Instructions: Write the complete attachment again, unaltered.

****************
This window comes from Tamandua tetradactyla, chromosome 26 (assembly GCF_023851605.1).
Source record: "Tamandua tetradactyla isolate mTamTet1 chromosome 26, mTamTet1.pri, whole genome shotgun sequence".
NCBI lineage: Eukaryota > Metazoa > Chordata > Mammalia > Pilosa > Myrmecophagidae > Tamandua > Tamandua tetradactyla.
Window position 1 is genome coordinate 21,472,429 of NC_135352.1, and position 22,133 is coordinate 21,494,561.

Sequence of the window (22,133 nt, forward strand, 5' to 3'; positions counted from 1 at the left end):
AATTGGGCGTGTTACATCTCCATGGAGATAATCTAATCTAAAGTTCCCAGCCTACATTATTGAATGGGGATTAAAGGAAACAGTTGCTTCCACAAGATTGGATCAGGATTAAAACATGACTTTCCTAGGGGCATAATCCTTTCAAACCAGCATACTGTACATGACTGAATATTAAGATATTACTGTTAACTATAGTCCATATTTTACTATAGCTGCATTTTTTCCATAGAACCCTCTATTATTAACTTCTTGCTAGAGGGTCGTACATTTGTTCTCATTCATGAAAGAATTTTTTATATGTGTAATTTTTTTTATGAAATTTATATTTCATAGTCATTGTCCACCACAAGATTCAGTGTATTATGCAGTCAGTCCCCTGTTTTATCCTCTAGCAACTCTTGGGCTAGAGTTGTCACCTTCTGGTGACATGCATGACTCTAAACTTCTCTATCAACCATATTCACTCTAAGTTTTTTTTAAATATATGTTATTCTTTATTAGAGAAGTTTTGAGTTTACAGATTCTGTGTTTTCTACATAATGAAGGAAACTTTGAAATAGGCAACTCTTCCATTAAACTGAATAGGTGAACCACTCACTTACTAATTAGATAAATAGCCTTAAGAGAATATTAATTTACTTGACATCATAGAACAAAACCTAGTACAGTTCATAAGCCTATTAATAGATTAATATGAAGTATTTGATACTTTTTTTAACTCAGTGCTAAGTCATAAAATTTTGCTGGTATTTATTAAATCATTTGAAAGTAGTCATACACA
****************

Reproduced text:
This window comes from Tamandua tetradactyla, chromosome 26 (assembly GCF_023851605.1).
Source record: "Tamandua tetradactyla isolate mTamTet1 chromosome 26, mTamTet1.pri, whole genome shotgun sequence".
NCBI lineage: Eukaryota > Metazoa > Chordata > Mammalia > Pilosa > Myrmecophagidae > Tamandua > Tamandua tetradactyla.
Window position 1 is genome coordinate 21,472,429 of NC_135352.1, and position 22,133 is coordinate 21,494,561.

Sequence of the window (22,133 nt, forward strand, 5' to 3'; positions counted from 1 at the left end):
AATTGGGCGTGTTACATCTCCATGGAGATAATCTAATCTAAAGTTCCCAGCCTACATTATTGAATGGGGATTAAAGGAAACAGTTGCTTCCACAAGATTGGATCAGGATTAAAACATGACTTTCCTAGGGGCATAATCCTTTCAAACCAGCATACTGTACATGACTGAATATTAAGATATTACTGTTAACTATAGTCCATATTTTACTATAGCTGCATTTTTTCCATAGAACCCTCTATTATTAACTTCTTGCTAGAGGGTCGTACATTTGTTCTCATTCATGAAAGAATTTTTTATATGTGTAATTTTTTTTATGAAATTTATATTTCATAGTCATTGTCCACCACAAGATTCAGTGTATTATGCAGTCAGTCCCCTGTTTTATCCTCTAGCAACTCTTGGGCTAGAGTTGTCACCTTCTGGTGACATGCATGACTCTAAACTTCTCTATCAACCATATTCACTCTAAGTTTTTTTTAAATATATGTTATTCTTTATTAGAGAAGTTTTGAGTTTACAGATTCTGTGTTTTCTACATAATGAAGGAAACTTTGAAATAGGCAACTCTTCCATTAAACTGAATAGGTGAACCACTCACTTACTAATTAGATAAATAGCCTTAAGAGAATATTAATTTACTTGACATCATAGAACAAAACCTAGTACAGTTCATAAGCCTATTAATAGATTAATATGAAGTATTTGATACTTTTTTTAACTCAGTGCTAAGTCATAAAATTTTGCTGGTATTTATTAAATCATTTGAAAGTAGTCATACACA